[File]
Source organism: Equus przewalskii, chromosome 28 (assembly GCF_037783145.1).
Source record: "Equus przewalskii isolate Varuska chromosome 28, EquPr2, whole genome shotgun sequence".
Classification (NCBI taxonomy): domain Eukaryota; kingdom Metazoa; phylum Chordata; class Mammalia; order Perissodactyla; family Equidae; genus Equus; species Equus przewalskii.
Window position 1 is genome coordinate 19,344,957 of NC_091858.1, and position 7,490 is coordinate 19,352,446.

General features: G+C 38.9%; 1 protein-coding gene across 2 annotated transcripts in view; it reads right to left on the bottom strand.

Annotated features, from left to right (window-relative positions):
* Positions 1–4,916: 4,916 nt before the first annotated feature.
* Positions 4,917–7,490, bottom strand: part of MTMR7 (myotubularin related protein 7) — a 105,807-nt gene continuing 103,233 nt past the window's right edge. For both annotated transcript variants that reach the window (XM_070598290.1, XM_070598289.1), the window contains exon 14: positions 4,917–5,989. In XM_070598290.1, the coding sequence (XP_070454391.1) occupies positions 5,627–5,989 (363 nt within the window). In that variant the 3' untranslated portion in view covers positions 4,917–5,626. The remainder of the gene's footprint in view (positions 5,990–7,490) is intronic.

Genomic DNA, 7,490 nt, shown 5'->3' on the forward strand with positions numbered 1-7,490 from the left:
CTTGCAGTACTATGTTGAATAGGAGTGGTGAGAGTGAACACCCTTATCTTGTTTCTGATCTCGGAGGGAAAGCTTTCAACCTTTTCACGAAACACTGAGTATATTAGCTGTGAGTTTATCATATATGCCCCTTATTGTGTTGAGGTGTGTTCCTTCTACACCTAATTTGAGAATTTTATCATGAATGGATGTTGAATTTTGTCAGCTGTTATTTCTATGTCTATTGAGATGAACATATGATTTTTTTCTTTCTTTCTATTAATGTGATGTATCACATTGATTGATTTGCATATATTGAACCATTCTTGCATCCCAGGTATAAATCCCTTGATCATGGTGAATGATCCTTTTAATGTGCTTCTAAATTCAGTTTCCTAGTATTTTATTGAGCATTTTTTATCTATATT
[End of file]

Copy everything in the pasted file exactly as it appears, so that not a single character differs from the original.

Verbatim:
Source organism: Equus przewalskii, chromosome 28 (assembly GCF_037783145.1).
Source record: "Equus przewalskii isolate Varuska chromosome 28, EquPr2, whole genome shotgun sequence".
Classification (NCBI taxonomy): domain Eukaryota; kingdom Metazoa; phylum Chordata; class Mammalia; order Perissodactyla; family Equidae; genus Equus; species Equus przewalskii.
Window position 1 is genome coordinate 19,344,957 of NC_091858.1, and position 7,490 is coordinate 19,352,446.

General features: G+C 38.9%; 1 protein-coding gene across 2 annotated transcripts in view; it reads right to left on the bottom strand.

Annotated features, from left to right (window-relative positions):
* Positions 1–4,916: 4,916 nt before the first annotated feature.
* Positions 4,917–7,490, bottom strand: part of MTMR7 (myotubularin related protein 7) — a 105,807-nt gene continuing 103,233 nt past the window's right edge. For both annotated transcript variants that reach the window (XM_070598290.1, XM_070598289.1), the window contains exon 14: positions 4,917–5,989. In XM_070598290.1, the coding sequence (XP_070454391.1) occupies positions 5,627–5,989 (363 nt within the window). In that variant the 3' untranslated portion in view covers positions 4,917–5,626. The remainder of the gene's footprint in view (positions 5,990–7,490) is intronic.

Genomic DNA, 7,490 nt, shown 5'->3' on the forward strand with positions numbered 1-7,490 from the left:
CTTGCAGTACTATGTTGAATAGGAGTGGTGAGAGTGAACACCCTTATCTTGTTTCTGATCTCGGAGGGAAAGCTTTCAACCTTTTCACGAAACACTGAGTATATTAGCTGTGAGTTTATCATATATGCCCCTTATTGTGTTGAGGTGTGTTCCTTCTACACCTAATTTGAGAATTTTATCATGAATGGATGTTGAATTTTGTCAGCTGTTATTTCTATGTCTATTGAGATGAACATATGATTTTTTTCTTTCTTTCTATTAATGTGATGTATCACATTGATTGATTTGCATATATTGAACCATTCTTGCATCCCAGGTATAAATCCCTTGATCATGGTGAATGATCCTTTTAATGTGCTTCTAAATTCAGTTTCCTAGTATTTTATTGAGCATTTTTTATCTATATT